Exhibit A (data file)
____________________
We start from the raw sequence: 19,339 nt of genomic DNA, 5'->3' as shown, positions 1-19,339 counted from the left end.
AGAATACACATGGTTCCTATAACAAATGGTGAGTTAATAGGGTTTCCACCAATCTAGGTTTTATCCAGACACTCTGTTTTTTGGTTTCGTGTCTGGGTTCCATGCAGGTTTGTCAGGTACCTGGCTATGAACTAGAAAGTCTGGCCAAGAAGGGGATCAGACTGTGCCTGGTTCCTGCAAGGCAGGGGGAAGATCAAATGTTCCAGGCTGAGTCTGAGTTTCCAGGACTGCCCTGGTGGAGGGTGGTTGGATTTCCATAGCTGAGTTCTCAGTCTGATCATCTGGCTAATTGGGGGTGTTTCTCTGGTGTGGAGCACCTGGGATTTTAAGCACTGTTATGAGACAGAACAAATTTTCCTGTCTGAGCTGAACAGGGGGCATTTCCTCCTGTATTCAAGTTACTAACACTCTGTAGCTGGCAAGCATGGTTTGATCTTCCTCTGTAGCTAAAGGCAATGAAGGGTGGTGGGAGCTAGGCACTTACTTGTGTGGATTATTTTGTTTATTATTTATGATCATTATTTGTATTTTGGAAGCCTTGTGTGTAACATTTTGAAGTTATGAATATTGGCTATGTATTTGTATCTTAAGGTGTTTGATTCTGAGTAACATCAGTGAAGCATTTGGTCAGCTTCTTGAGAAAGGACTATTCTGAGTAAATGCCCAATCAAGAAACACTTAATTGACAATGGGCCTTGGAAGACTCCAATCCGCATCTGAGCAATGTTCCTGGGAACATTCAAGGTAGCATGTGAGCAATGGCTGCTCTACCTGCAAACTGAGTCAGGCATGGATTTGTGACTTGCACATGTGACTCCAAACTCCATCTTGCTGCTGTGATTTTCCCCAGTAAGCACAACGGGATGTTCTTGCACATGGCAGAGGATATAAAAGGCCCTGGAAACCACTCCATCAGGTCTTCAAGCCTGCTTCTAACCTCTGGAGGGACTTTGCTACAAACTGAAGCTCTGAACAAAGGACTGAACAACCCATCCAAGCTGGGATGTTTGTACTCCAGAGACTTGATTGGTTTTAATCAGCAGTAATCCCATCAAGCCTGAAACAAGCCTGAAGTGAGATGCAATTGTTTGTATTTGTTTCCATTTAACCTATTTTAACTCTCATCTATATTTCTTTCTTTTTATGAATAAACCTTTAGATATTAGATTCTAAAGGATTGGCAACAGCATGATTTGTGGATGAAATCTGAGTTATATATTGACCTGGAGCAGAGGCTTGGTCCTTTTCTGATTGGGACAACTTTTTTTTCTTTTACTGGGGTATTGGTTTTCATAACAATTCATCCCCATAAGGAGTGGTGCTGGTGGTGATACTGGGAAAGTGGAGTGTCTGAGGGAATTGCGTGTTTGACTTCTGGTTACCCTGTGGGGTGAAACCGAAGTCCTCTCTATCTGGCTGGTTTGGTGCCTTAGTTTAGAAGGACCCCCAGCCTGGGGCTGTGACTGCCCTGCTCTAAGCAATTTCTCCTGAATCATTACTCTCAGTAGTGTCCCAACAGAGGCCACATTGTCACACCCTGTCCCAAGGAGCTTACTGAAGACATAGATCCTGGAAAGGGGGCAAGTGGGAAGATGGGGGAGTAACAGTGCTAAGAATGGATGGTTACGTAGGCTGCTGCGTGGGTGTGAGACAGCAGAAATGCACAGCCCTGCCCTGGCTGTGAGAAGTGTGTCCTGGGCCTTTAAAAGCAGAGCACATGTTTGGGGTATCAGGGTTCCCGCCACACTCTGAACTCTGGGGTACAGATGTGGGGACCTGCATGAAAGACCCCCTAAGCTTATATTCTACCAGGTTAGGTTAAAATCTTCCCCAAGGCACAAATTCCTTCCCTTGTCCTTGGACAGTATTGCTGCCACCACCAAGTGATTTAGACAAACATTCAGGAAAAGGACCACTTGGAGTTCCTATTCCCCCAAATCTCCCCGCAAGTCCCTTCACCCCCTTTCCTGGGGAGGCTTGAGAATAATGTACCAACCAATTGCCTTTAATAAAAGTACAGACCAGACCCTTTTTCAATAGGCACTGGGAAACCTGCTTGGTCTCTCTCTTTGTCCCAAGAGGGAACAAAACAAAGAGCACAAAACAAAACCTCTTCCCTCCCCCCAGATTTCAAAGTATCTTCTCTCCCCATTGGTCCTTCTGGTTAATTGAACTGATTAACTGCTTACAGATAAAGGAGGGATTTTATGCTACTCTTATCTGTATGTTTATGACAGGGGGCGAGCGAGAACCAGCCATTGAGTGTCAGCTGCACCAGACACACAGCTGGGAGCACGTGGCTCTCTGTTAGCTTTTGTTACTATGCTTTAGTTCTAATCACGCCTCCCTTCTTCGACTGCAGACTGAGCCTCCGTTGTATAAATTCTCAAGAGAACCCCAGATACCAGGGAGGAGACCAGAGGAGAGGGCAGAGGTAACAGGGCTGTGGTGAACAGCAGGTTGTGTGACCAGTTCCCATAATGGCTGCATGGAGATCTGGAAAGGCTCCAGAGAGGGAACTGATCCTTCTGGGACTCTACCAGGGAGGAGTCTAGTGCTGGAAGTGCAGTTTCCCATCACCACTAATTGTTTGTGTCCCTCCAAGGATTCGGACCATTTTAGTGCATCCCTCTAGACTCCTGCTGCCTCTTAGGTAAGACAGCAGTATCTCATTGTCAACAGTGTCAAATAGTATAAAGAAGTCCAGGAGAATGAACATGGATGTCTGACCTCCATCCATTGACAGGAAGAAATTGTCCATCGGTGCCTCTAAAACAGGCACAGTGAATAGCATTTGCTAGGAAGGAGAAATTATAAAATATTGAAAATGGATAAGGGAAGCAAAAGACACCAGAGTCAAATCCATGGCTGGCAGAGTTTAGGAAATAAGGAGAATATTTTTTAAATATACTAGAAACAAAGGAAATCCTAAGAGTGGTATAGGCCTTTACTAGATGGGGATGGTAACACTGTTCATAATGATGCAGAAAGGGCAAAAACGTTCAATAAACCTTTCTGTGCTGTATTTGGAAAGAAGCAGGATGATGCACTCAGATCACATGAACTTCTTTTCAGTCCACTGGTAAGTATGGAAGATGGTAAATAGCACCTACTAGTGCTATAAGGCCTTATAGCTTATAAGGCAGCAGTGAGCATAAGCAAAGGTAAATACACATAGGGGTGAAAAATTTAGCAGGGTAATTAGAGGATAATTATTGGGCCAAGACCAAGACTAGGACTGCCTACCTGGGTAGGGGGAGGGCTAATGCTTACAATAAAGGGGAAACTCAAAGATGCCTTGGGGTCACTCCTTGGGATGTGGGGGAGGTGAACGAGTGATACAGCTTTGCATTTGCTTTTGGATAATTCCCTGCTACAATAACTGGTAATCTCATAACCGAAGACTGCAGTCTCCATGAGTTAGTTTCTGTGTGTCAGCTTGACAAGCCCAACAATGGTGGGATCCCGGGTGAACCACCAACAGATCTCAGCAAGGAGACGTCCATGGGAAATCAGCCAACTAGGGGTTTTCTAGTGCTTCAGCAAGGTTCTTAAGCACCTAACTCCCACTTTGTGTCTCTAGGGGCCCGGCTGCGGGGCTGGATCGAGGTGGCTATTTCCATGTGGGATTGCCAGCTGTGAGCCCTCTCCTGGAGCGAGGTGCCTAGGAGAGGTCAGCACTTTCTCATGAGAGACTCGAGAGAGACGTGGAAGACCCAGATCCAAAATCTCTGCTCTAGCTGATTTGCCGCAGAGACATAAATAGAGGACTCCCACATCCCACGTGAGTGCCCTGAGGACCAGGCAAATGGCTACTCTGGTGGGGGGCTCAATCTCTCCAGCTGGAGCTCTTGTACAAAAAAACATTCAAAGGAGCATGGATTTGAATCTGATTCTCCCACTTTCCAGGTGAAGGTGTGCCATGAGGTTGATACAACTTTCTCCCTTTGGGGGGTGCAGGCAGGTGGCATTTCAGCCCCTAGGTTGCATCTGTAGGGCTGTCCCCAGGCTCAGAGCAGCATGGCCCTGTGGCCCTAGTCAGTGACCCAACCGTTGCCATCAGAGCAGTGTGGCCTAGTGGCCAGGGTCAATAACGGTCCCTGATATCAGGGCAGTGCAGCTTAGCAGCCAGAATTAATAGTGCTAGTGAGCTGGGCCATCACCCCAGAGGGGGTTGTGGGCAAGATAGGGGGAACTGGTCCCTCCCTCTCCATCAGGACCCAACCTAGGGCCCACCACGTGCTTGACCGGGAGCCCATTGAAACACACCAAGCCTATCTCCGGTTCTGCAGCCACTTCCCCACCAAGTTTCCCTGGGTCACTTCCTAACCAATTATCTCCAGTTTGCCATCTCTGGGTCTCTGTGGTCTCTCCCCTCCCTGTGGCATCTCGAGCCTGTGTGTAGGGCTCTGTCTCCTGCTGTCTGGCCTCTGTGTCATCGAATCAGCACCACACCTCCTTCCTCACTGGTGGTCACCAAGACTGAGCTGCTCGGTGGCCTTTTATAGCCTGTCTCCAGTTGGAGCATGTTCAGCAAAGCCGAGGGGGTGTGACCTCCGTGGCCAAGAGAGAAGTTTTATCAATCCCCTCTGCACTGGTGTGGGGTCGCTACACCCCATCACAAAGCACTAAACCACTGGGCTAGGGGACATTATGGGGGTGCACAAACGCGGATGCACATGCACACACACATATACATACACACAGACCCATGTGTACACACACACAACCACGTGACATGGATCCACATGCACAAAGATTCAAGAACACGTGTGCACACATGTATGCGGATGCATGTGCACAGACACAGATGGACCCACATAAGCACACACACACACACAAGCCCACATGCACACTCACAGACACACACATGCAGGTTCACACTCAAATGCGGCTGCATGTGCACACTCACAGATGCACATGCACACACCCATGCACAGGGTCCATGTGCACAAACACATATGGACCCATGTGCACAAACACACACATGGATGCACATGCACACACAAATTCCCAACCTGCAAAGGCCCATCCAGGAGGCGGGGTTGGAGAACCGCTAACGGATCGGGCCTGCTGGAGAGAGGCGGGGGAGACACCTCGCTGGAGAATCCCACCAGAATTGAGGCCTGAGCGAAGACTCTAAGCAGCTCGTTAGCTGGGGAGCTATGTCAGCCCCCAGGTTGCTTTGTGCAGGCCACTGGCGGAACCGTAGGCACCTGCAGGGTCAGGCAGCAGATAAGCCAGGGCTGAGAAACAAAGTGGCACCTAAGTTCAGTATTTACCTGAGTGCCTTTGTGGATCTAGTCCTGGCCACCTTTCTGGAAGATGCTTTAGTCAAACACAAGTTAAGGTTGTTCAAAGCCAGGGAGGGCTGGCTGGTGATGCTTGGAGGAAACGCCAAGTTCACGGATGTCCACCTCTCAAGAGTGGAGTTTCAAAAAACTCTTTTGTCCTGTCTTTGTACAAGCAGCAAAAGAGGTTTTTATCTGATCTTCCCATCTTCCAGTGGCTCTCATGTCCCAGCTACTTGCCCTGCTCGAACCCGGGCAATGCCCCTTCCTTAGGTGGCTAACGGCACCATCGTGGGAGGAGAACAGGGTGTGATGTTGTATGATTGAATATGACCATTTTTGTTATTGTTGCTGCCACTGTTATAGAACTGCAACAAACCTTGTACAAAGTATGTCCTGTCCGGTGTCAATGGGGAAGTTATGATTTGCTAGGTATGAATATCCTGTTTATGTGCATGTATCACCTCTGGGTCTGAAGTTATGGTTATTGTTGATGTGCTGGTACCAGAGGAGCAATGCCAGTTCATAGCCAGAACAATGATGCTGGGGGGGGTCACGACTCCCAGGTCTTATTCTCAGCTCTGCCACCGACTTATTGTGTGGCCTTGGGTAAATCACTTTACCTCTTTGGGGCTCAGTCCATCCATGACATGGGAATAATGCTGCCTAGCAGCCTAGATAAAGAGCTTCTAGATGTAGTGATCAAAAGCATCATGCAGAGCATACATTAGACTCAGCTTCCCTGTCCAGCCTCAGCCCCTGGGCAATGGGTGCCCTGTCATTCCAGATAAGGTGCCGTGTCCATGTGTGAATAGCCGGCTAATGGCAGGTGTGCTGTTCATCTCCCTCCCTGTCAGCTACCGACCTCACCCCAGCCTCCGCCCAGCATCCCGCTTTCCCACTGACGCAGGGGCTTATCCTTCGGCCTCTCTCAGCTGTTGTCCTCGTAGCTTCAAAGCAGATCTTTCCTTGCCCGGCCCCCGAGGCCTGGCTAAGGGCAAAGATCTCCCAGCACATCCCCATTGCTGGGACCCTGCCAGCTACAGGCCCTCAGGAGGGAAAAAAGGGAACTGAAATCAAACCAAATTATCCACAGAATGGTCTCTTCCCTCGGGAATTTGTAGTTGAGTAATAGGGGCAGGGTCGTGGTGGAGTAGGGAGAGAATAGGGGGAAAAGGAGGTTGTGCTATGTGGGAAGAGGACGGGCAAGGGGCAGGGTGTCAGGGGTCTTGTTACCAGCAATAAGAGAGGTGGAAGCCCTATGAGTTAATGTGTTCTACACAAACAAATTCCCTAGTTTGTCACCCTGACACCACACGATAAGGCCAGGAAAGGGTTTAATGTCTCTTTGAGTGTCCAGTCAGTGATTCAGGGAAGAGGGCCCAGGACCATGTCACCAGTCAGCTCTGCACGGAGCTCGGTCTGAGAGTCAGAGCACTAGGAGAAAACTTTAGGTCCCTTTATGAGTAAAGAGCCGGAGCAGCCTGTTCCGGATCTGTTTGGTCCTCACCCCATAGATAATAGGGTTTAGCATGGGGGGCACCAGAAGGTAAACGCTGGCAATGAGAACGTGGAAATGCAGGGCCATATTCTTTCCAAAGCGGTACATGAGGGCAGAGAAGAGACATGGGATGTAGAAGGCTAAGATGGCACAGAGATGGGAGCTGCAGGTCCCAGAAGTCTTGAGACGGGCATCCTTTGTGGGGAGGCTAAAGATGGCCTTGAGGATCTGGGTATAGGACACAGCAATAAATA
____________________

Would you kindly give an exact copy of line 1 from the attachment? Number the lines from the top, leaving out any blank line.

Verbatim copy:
We start from the raw sequence: 19,339 nt of genomic DNA, 5'->3' as shown, positions 1-19,339 counted from the left end.